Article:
Survivor’s guide to the 2015 Adelaide Cabaret Festival

Barry Humphries is the Artistic Director of Ad Cab Fest 2015
Barry Humphries is the Artistic Director of Ad Cab Fest 2015. Image by Claudio Raschella

The times they are a-changing… But change is good. In fact, change is great! The Adelaide Cabaret Festival has a new team and a new drive, keeping some of the classics and bringing in some new flavours in the well-loved Festival that is now well into its second decade.

Barry Humphries is a crowd favourite in Adelaide as well as being a national treasure and as the new Artistic Director of the festival (along with John Glenn, EP taking over the reigns from Torben Brookman) promises a sexy temptation in every show. Whether it lives up to the advertising is yet to be explored… but there are definitely gems to be found in the broad programming that includes acts from South Australia, nationally and internationally.

The notable lack of “headliner” at this year’s festival has both its pro’s and cons. With the fewest imports from New York that we’ve seen for a while, it’s a joy to see some of the amazing local talents like Stephen Sheehan, Michaela Burger and David Gauci receiving a guernsey this time round. It’s also the first Cabaret Festival since Julia Holt’s reign to see a new musical “tested” on Cabaret Festival audiences with The Front receiving a performance at the Dunstan Playhouse.


Adelaide Festival Centre
Adelaide Festival Centre. Image: supplied

As always, the Cabaret Festival is completely held within the Adelaide Festival Centre (AFC) complex. There’s no need to hop in the car or look at a map to find out where your next show is and the most time you need to allow between shows depends on how quickly you can run across the Centre (in heels, carrying a wine and chatting with friends… it’s the obstacle course of the festival-goer like no other). The AFC tend to ramp up the signage during June which makes it a bit easier to find things, but if you can remember that the Space, Artspace and Dunstan Playhouse are west (at the railway station end) and the Banquet Room, Festival Theatre and indeed the Festival Stage are east (King William Street end), you’re set to go.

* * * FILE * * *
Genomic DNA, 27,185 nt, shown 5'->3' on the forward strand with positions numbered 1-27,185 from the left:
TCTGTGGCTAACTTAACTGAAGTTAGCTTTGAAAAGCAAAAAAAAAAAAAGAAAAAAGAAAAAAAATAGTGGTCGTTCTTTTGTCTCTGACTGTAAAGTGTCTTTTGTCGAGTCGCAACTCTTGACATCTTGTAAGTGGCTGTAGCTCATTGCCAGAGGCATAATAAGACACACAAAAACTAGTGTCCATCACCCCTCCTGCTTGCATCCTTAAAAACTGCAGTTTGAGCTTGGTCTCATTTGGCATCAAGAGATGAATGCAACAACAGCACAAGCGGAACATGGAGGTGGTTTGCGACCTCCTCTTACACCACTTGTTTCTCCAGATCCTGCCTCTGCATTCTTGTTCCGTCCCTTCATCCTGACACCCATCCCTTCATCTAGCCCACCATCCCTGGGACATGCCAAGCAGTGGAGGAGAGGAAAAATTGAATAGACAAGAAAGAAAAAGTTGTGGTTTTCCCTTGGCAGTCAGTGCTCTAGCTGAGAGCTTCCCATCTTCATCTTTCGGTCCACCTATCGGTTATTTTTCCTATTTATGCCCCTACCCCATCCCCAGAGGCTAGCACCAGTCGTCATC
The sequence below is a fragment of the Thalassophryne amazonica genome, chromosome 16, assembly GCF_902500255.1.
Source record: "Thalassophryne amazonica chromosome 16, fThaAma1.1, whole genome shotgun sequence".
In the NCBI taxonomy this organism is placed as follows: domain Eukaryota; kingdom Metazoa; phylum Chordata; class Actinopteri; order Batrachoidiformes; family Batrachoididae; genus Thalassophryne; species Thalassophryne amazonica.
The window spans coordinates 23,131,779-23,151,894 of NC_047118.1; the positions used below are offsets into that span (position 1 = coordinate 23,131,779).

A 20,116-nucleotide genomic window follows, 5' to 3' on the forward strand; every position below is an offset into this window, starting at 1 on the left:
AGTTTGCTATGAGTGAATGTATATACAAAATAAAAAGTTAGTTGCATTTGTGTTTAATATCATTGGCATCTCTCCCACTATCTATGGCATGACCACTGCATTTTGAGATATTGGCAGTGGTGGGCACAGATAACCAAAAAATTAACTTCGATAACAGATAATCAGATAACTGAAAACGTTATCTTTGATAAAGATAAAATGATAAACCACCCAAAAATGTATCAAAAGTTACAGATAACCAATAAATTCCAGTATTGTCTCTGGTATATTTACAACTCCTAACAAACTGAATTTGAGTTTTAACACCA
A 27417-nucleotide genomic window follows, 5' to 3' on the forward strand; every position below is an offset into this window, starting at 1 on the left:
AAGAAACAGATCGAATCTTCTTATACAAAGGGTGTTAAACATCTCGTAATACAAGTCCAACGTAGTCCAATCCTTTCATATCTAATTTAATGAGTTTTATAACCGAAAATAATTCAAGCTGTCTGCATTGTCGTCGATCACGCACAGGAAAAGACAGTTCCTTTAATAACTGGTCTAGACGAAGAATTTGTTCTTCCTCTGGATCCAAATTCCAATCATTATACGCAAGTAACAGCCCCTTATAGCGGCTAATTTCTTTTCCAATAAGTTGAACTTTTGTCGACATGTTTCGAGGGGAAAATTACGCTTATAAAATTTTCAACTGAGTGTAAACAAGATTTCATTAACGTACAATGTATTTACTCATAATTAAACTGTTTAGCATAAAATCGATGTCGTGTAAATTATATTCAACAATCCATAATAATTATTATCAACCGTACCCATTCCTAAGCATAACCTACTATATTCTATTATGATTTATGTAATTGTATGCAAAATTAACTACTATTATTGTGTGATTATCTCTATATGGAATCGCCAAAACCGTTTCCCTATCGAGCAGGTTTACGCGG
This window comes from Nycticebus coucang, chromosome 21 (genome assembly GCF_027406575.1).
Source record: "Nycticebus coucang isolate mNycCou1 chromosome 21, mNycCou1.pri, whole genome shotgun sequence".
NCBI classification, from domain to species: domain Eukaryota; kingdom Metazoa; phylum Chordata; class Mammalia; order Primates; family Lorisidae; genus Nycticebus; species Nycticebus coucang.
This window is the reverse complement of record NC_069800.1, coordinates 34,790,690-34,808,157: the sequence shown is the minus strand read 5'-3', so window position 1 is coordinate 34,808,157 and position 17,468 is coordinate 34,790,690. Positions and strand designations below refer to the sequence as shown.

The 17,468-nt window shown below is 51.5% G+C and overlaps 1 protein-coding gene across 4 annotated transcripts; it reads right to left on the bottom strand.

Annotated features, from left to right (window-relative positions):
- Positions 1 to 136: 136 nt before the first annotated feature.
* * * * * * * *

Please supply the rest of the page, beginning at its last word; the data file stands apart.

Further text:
Other than the shows themselves, the food and drinks at the Cabaret Festival are one of the most important parts of the experience. There is never enough time to stray between shows but always time for a chat and a catch up with other festival-goers. The Winter Garden is my favourite spot for a quick drink and bite to eat with a range of food trucks to choose from and a full bar. It’s the central hub for meeting up and discussing the shows you’ve seen or the show’s you’re about to see. Hopefully this year there is a bit more choice as last year’s was a more limited offering, but the wine is always flowing which is the first priority!

Don’t forget the more formal bistro dining available in the Piano Bar (this year themed as “The Black Forest”) with german favourites, platters in the various foyers, and meals at places like the Bistro by foodbusiness (in the Dunstan Playhouse foyer), Parlamento’s and Jamie’s Italian (on North Tce) and Regatta’s at the Convention Centre (providing free parking to diners and a quick meal if you let them know you’re off to the theatre).  The choices are endless!

Getting there and parking

Be prepared. There are renovations going on in the Riverbank Carpark (attached to the Adelaide Convention Centre) which is one of the more readily available parking stations, convenient to the Space and Dunstan Playhouse venues. At the time of writing, no restrictions are in place with regards to this carpark, however based on experience this year, there are less places available and bigger queues to get in.